Common Admission Test versus other MBA exams; how you must tackle all
Prepping up for NMAT, TISSNET and XAT too? Here’s how you can master allMission MBA Updated: Nov 21, 2016 20:37 IST
B-school aspirants are just a few days away from some of the most prestigious B-school entrance exams. While the NMAT exam is already underway, IIFT and CAT are just two weeks away, and that too within a week of each other. This will then be followed by CAT, TISSNET (Tata Institute of Social Sciences National Entrance Test) and XAT (Xavier Aptitude Test), in that order. While there is over 80% overlap in the type of question, each of these six MBA entrance exams (CAT, IIFT, XAT, NMAT, SNAP and TISSNET) is different in terms of the structure of the paper. MBA aspirants need to be aware of these distinct features and must strategise accordingly. For now, let’s discuss the NMAT, IIFT and the CAT, which would be the focus of MBA aspirants at this point in time.
To begin with, for the students planning to write the NMAT exam, it is important to know that NMAT is purely a speed test with 120 questions to be solved in 120 minutes. However, with no negative marking and with the cut off being close to 210, students should look at attempting 80 questions properly with 85% accuracy. Try to make an informed guess about the 40 questions. This would mean that you have a good probability of getting a few right. NMAT, this year, has tested students on DI and verbal reasoning. Thus, students are advised to focus on the same. The strategy for the three sections should be:
1.In English usage, attempt the vocabulary and grammar questions first and then attempt the RC passages.
2.In reasoning do not waste time on any question that you are not comfortable with, just mark any choice as the answer and move on.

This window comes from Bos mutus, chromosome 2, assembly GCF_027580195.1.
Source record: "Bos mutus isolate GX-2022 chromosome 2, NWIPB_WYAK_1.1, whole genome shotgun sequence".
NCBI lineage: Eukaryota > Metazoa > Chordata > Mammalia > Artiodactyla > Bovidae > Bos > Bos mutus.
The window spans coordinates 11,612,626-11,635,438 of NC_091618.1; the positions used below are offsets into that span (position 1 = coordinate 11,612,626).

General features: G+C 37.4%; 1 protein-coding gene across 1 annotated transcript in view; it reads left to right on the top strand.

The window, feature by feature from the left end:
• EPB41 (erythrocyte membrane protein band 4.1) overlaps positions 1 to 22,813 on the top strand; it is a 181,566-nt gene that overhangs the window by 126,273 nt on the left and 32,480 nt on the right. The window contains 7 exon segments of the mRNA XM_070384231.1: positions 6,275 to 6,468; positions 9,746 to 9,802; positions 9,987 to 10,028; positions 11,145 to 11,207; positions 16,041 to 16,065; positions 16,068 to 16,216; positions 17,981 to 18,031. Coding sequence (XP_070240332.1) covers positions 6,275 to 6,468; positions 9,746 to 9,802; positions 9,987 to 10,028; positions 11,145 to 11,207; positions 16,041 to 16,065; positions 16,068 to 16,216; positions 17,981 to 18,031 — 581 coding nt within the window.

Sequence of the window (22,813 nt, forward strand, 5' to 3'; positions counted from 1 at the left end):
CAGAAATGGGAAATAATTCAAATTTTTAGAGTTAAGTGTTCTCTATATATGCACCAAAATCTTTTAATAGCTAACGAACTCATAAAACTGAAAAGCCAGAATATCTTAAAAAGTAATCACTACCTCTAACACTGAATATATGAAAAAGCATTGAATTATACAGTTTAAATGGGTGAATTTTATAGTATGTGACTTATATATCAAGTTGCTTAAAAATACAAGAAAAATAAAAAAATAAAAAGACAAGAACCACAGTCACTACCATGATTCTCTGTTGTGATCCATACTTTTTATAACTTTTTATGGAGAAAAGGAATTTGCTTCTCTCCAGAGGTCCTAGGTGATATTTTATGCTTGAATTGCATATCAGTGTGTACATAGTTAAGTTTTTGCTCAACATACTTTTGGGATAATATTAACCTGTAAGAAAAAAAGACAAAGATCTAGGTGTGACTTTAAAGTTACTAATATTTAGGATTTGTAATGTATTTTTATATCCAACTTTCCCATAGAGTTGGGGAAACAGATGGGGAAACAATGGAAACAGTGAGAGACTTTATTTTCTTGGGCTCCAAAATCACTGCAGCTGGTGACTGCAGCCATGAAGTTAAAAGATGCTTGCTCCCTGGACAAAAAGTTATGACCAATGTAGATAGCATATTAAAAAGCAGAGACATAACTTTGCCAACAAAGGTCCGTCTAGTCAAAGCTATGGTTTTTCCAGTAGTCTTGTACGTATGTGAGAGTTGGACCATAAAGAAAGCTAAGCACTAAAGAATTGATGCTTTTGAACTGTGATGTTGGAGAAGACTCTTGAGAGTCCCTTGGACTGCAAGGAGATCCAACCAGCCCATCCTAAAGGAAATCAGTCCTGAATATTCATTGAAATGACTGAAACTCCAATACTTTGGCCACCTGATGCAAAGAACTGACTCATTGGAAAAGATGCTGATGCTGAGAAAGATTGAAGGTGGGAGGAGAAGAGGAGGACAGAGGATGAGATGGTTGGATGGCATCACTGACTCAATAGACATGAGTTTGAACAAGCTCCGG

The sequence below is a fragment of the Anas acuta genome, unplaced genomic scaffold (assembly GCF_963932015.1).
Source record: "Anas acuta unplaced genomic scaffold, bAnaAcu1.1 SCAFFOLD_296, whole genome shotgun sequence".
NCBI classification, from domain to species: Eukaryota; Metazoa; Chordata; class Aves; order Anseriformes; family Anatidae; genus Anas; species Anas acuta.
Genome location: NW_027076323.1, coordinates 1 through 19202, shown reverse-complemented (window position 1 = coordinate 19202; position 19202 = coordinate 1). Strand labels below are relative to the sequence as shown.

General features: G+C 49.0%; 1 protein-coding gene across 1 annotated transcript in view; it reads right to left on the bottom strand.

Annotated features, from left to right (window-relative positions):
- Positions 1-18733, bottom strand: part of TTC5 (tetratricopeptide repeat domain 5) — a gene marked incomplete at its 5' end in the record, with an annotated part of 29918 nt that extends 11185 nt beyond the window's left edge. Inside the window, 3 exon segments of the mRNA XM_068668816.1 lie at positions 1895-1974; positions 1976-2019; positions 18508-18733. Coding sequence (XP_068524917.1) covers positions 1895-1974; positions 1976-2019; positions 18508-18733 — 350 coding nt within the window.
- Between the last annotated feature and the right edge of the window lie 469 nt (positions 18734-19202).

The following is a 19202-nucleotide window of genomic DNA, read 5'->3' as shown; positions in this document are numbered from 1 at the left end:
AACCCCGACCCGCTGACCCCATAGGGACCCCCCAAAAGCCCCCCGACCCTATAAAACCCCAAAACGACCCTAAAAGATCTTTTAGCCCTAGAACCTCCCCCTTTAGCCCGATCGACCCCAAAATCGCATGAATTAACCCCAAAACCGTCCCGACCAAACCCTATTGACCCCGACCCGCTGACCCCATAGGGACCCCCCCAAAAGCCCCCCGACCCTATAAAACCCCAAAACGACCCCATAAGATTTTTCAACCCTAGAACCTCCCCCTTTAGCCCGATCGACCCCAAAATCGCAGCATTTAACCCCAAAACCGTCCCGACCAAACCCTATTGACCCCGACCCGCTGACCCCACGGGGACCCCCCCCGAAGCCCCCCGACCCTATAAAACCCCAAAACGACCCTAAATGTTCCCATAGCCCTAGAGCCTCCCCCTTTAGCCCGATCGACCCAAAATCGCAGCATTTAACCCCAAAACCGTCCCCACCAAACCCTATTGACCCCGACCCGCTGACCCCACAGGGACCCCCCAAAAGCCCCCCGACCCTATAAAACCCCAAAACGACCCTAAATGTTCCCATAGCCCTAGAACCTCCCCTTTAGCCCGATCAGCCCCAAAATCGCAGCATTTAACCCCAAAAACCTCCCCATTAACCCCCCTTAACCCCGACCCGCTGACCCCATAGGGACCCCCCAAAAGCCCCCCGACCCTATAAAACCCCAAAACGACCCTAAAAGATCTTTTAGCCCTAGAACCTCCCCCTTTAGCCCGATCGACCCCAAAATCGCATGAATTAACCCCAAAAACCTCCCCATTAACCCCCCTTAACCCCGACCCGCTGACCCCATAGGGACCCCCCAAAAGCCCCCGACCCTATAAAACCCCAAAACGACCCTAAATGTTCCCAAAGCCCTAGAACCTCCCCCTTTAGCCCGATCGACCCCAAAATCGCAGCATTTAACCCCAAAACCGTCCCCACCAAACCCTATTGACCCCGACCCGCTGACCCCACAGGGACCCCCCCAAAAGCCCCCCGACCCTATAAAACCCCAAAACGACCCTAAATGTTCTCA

3.In QADI, the 32 QA questions should be attempted first since they are easy, the 16 questions in DI sets are either difficult to understand or take up a lot of time due because of calculations.
As is the norm an overall score of 210 with sectional scores of 55 in EU, 65 in reasoning and 72 in QADI should fetch an interview call from NMIMS Mumbai, the premier institute under the NMAT Banner.
Moving over to IIFT, to be held on November 27, students must focus on their strengths and work on a score maximising strategy. Students should know DI in IIFT has always been very calculation-intensive and should work out their own strategies to deal with this. DI will most probably be coupled either with LR or quant, both of which are quite simple as compared to CAT. The LR is even simpler than what one might experience in NMAT while the quant section is similar to that of CAT. Students need to aim at maximising their score in logical reasoning, verbal and quant. While the RCs are lengthy they have direct questions and students should spend time reading them. A score of 50+ is usually sufficient for moving to the interview stage.
In CAT, accuracy is the game changer. The strategy of DILR and VARC sections should be similar – scan the sets/RCs in the first five minutes and pinpoint which ones you would want to attempt in order of priority. Quant needs to be taken as it comes – attempt the question if it’s from your area of strength, move on if not. If it is apparent that it is an easy paper, the aim should be to attempt 75+ questions with an accuracy of 80%+. In CAT 2015, QA and VARC were easy whereas LR and DI were on the tougher side. Even a considerably lower attempt of 14-16 questions in LRDI section, with cent percent accuracy, got the students a sectional percentile of 97+. If the LOD of DILR turns out to be similar, then you should aim to score 45+ to get a percentile of 97+. However, if the LOD reduces then the aim needs to be to score 55+ to obtain the same percentile. Students are advised to join CL at a free pre-CAT webinar, to be held three to four days before CAT to get a few more pointers regarding the same.
It must again be highlighted that these exams are a test of the aspirants’ temperament rather than his or her knowledge. It is extremely important for aspirants to take sufficient number of mocks of each of these exams to get acquainted with the exam pattern.
The author is co-founder, Career Launcher.